I met Brenda at the hospital today (six days post-transplant) for our post-operative check-ups. Brenda looks and feels great. We are both off of our narcotic (and delicious) painkillers in favor of (plain, boring) Tylenol. My wounds (three of them) from surgery are all healing well.
I was mostly interested in finding out our current creatinine levels.
Allow me to explain:
The functioning of your kidneys is best measured by testing the level of creatinine in your blood. A low level is good and indicates good kidney functioning. A high level is bad and indicates kidney failure and the need for dialysis and/or a transplant to save your life.
When kidney people talk about your “creatinine level,” it is generally expressed in a single number, such as “1.4.” What this is referring to (in the non-metric U.S.A.) is 1.4 milligrams per deciliter.
Normal levels of creatinine in the blood are approximately 0.6 to 1.2 milligrams per deciliter.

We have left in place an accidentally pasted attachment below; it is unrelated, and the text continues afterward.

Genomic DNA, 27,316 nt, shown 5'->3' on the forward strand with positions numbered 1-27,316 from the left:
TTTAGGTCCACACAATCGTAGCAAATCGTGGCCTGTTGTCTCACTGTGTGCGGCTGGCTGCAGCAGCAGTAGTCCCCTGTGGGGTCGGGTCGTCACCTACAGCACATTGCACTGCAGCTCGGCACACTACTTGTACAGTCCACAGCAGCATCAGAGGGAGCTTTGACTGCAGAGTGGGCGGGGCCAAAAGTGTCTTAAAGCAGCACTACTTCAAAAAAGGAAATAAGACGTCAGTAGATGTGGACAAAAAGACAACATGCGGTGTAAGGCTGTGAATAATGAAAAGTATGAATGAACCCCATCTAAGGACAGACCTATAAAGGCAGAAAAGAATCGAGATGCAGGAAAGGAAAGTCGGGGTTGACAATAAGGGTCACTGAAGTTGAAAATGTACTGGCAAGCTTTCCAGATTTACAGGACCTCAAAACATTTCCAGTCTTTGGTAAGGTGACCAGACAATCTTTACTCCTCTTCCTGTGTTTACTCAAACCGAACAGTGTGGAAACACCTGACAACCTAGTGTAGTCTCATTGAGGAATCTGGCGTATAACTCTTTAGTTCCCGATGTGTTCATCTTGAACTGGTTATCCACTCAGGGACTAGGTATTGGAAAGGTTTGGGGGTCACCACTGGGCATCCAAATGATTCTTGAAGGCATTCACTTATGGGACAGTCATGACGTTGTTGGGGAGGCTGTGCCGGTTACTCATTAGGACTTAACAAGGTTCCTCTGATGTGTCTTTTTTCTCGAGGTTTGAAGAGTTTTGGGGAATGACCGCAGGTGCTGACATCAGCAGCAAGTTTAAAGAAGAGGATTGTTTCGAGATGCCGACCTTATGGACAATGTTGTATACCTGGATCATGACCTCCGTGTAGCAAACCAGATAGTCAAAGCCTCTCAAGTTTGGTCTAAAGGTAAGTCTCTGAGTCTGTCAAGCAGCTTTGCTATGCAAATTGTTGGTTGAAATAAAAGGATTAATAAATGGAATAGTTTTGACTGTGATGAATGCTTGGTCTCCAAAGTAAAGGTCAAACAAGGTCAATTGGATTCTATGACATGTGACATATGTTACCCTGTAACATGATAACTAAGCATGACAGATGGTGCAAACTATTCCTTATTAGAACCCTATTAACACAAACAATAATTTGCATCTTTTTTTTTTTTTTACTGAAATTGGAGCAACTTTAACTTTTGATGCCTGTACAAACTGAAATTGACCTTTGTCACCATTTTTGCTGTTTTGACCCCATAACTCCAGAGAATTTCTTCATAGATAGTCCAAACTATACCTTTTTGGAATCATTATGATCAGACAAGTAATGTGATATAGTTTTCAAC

A person with only one kidney may have a normal level of about 1.8 or 1.9. Creatinine levels that reach 2.0 or more in babies and 10.0 or more in adults may indicate the need for dialysis to remove wastes from the blood.
Before my surgery, my creatinine level was 1.2. Six days after the surgery, it is 1.6. I’m told this is normal. This number will continue to decrerase as my remaining kidney swells (with pride) over the next several weeks, and increases its filtration rate.
The increased level of creatinine in people suffering kidney failure causes their brain function to diminish. They often feel “cloudy” in their thoughts.
Prior to surgery (and during her kidney failure), Brenda’s creatinine level was above 9.0. Immediately following receiving my kidney, her creatinine level has plunged to 1.0.
She says her mind is no longer cloudy.
I say my kidney has made her a genius.
She says I shouldn’t get carried away.